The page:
Content management systems either come with the online platform you’re building your site with or as a custom developed database tool.
The first is set up in just a few clicks, with little or no technical knowledge needed. The custom-made CMS takes much more effort and technical skill. And although there are tools to speed up the development, it still requires a good understanding of databases.
So why choose the hard way? Simple: so you can offer your client a stripped-down CMS that is much easier to work with. It speeds up the task of updating the site, makes your client happy, and avoids the mistakes and frustration that result from a complex user interface.
Clients sometimes get overwhelmed by back-end systems found in WordPress, Joomla, and the like.
Some clients work several hours a day with your CMS, and it is very important for them to feel good about it. One of the things I do besides web design is UI/UX for corporate software, and it all comes down to achieving simplicity and beauty so the employee who has to work with it goes home happy at the end of the day.
Never underestimate the importance of the quality of the back-end system. It can make or break a relationship with your client.
Secondly, as mentioned in my blog post on learning programming languages, you’re less prone to hackers, as they mainly focus on widespread systems and/or sites with very sensitive data.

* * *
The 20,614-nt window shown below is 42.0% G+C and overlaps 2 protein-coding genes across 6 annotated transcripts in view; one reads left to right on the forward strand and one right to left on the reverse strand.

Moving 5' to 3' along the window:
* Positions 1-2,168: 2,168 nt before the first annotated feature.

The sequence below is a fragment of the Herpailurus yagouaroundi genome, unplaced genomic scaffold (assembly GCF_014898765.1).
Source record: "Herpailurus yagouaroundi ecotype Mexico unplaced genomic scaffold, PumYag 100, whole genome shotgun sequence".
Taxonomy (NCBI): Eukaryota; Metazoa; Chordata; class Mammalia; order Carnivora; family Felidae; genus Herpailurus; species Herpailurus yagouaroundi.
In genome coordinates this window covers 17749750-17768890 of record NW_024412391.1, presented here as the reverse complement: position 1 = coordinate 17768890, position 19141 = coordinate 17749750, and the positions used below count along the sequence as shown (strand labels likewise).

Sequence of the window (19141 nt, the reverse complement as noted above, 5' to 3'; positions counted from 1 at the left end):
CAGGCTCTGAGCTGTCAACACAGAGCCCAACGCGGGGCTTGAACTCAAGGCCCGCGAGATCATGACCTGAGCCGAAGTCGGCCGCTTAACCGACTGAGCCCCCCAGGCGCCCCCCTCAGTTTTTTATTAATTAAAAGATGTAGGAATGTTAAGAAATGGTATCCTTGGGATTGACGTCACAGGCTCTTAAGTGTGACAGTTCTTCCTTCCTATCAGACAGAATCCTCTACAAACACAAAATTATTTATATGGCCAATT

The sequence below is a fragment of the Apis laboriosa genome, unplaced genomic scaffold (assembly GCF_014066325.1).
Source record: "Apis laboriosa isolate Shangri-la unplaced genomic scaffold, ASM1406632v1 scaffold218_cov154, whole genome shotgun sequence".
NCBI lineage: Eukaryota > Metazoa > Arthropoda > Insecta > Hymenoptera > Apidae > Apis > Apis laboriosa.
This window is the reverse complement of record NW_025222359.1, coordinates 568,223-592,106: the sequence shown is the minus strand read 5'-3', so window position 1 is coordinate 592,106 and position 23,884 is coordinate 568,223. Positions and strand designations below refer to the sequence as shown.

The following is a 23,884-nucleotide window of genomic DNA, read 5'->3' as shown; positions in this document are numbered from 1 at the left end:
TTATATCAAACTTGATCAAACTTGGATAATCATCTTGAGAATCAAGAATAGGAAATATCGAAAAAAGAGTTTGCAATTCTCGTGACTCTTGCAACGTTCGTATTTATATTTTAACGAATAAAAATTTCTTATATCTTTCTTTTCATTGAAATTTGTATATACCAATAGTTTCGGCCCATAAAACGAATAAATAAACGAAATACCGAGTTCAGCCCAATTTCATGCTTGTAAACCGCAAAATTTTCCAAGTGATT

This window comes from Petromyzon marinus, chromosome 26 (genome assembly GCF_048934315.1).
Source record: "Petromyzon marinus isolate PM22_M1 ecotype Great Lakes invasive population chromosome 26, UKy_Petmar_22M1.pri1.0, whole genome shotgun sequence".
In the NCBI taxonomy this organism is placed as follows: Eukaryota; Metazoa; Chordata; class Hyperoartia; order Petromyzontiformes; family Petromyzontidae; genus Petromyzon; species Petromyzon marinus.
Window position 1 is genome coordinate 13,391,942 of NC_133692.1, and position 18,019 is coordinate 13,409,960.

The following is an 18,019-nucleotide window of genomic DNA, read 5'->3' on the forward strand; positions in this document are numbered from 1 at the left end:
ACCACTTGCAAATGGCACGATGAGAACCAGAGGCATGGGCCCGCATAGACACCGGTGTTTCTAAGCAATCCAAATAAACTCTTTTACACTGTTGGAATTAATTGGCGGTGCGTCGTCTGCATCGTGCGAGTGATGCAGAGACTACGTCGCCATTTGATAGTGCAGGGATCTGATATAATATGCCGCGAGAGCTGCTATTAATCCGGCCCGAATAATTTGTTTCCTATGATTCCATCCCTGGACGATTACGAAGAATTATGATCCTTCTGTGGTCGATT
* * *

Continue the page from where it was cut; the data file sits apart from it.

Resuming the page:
While writing your own CMS keep these things in mind:
- Provide a versioning system. Clients are often afraid of making a mistake. It gives them peace of mind to know they can go one or more versions back.
- Provide a WYSIWYG editor (What You See Is What You Get). It’s a simple online text editor, like CKeditor or TinyMce, which lets you avoid having to type HTML code to style a text (font type, colour, size, …). Some even let you insert and upload images.
- Make sure (by using the same CSS for your site and the editor) that the preview in your WYSIWYG editor matches the look of your site as closely as possible. It gives the client confidence in what he/she is doing.
Look for good CMS’s on the net, make screen shots, study them. Make mock-ups to convince prospects they should work with you.
Some tools to automate the creation of a CMS:
- PHPMaker (my work horse, for over 15 years now)
A good CMS makes you stand out of the crowd and demonstrates your technical competence.Share this post on